Tue 30 Jan 2018 View all news articles
What’s the latest?
First-time buyer numbers have soared to their highest level for a decade despite the average deposit almost doubling.
An estimated 359,000 people bought their first property in 2017, the sixth consecutive year during which numbers have increased and the highest level since 2007.
The rise came despite a near doubling in the typical deposit first-time buyers put down to £33,339, up from £17,740 a decade ago.
Halifax said first-time buyer numbers had increased by 87% since they hit a low of just 192,300 in 2008, while they were only 11% below the recent peak of 402,800 recorded in 2006.
Russell Galley, managing director of Halifax said: “A flow of new buyers into home ownership is vital for the overall wellbeing of the UK housing market.
“This ten-year high in the number of first-time buyers shows continued healthy movement in this key area despite a shortage of homes and the ongoing challenge of saving enough of a deposit.”
Why is this happening?
A combination of factors has helped an increased number of people get on to the property ladder in recent years.
Low mortgage rates and high levels of employment will have played a part in boosting first-time buyer numbers, while government schemes, such as Help to Buy, have also had an impact.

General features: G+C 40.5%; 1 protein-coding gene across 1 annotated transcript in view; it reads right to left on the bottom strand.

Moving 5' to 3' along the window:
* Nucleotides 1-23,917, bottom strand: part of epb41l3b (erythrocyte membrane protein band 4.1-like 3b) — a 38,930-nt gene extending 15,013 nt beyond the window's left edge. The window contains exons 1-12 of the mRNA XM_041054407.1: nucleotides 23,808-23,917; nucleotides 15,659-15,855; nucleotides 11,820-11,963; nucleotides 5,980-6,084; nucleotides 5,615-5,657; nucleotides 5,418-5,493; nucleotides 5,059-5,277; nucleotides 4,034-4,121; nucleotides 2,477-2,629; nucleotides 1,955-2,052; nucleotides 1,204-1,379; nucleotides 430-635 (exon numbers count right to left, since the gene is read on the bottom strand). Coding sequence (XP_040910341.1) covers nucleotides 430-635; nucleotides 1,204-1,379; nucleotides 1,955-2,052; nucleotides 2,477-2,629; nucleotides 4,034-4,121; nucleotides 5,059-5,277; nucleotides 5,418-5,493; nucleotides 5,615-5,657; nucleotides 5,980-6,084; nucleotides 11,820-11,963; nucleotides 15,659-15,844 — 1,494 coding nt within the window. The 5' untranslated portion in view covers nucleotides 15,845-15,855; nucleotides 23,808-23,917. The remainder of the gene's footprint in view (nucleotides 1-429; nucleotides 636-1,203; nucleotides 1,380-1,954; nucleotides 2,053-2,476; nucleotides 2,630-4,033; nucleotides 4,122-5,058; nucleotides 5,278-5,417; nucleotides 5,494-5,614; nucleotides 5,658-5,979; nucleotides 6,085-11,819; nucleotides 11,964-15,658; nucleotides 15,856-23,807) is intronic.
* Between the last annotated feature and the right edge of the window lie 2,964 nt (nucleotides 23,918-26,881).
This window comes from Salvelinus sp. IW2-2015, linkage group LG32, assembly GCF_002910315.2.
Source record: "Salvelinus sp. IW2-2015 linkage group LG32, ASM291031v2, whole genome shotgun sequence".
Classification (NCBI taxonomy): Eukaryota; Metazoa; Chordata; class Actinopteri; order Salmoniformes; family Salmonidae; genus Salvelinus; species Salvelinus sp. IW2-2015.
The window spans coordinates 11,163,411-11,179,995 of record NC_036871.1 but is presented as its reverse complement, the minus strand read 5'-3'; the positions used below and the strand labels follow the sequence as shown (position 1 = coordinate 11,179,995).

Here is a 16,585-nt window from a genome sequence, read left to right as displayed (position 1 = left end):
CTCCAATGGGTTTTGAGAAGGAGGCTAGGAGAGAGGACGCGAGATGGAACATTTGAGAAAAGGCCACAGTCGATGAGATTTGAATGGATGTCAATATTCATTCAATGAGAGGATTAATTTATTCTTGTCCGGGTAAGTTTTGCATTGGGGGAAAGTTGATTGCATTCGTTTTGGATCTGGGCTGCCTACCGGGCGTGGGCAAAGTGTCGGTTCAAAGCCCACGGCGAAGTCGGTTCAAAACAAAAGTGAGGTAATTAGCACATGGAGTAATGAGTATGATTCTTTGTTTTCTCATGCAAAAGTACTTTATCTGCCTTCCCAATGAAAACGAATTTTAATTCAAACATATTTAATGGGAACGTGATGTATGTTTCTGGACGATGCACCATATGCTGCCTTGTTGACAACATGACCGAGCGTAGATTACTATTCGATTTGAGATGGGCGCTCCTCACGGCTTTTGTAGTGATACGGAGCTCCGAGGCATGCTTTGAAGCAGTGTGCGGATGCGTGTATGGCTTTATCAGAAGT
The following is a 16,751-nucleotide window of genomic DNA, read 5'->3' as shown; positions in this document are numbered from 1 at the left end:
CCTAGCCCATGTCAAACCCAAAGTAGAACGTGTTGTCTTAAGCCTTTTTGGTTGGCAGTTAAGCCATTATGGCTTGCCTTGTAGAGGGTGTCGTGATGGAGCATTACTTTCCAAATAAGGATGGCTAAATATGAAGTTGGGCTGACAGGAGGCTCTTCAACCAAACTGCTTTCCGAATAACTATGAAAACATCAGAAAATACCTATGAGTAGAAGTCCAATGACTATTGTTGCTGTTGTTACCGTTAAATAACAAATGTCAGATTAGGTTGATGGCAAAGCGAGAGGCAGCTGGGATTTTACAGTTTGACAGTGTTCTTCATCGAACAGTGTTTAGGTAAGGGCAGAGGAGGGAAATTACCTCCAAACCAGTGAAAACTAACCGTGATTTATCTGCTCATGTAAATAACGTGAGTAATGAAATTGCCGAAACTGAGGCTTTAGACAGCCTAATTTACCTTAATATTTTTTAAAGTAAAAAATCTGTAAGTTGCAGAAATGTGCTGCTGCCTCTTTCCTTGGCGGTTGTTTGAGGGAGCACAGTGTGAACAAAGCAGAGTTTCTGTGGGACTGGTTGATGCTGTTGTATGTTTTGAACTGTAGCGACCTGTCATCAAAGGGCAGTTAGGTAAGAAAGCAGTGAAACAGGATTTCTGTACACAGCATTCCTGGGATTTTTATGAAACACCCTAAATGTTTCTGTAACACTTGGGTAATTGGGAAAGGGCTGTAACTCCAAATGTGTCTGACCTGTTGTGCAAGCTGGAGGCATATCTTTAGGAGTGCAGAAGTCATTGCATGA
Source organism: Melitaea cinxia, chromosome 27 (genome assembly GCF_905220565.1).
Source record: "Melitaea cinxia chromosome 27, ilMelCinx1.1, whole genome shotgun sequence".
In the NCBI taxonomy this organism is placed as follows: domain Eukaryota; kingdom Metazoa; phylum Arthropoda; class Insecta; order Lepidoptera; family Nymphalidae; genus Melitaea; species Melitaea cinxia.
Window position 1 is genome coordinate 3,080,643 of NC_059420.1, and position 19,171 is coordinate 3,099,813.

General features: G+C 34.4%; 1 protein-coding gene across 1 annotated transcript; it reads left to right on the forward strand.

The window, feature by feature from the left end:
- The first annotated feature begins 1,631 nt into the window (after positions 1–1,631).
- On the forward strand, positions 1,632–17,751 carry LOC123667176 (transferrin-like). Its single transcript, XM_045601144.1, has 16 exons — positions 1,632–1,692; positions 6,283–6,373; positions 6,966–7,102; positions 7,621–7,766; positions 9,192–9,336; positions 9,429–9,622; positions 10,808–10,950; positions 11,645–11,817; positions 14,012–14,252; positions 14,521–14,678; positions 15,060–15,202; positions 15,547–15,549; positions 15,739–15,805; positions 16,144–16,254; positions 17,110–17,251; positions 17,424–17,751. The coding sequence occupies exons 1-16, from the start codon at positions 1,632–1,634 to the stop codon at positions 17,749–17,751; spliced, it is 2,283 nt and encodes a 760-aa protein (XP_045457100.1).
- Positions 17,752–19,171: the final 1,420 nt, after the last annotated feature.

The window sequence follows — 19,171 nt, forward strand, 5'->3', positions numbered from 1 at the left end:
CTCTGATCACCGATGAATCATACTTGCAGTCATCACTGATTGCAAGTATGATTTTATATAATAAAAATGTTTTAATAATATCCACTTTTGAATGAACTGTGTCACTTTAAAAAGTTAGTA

Those buying their first home will receive a further boost in the coming year through the recent abolition of stamp duty on purchases of up to £300,000.
Who does it affect?
While overall first-time buyer numbers are up, Halifax described the regional picture as being one of ‘snakes and ladders’.
The number of people getting on to the property ladder in London has fallen by 26% in the past decade, to stand at just under 43,000 in 2017.
The north was the only other region to see a decline, with numbers dropping by 5% during the same period.
At the other end of the scale, the number of people buying their first home in Northern Ireland has soared 65% since 2007 to total 9,410 in 2017.
A strong increase was also recorded in the south west, where numbers were 16% higher, while the south east had the highest total of first-time buyers at just over 69,000.
Sounds interesting. What’s the background?
The rebound in first-time buyers has come despite a significant increase in property values.
The Halifax data shows that the typical first-time buyer paid £212,079 for their property in 2017, £37,377 or 21% more than in 2007.
The average age of a first-time buyer has also increased, rising by two years during the past decade, with people now typically 31 years old when they purchase their first home.
Meanwhile, first-time buyers appear to have benefitted from the fall in buy-to-let investors following a raft of tax changes.
People taking their first step on the property ladder accounted for half of all property purchases with a mortgage during 2017, compared with just 36% a decade ago.
Top 3 takeaways
- First-time buyer numbers have soared to their highest level for a decade
- An estimated 359,000 people bought their first property in 2017, the sixth consecutive year during which numbers have increased
- The typical deposit first-time buyers put down has nearly doubled to £33,339 from £17,740 a decade earlier
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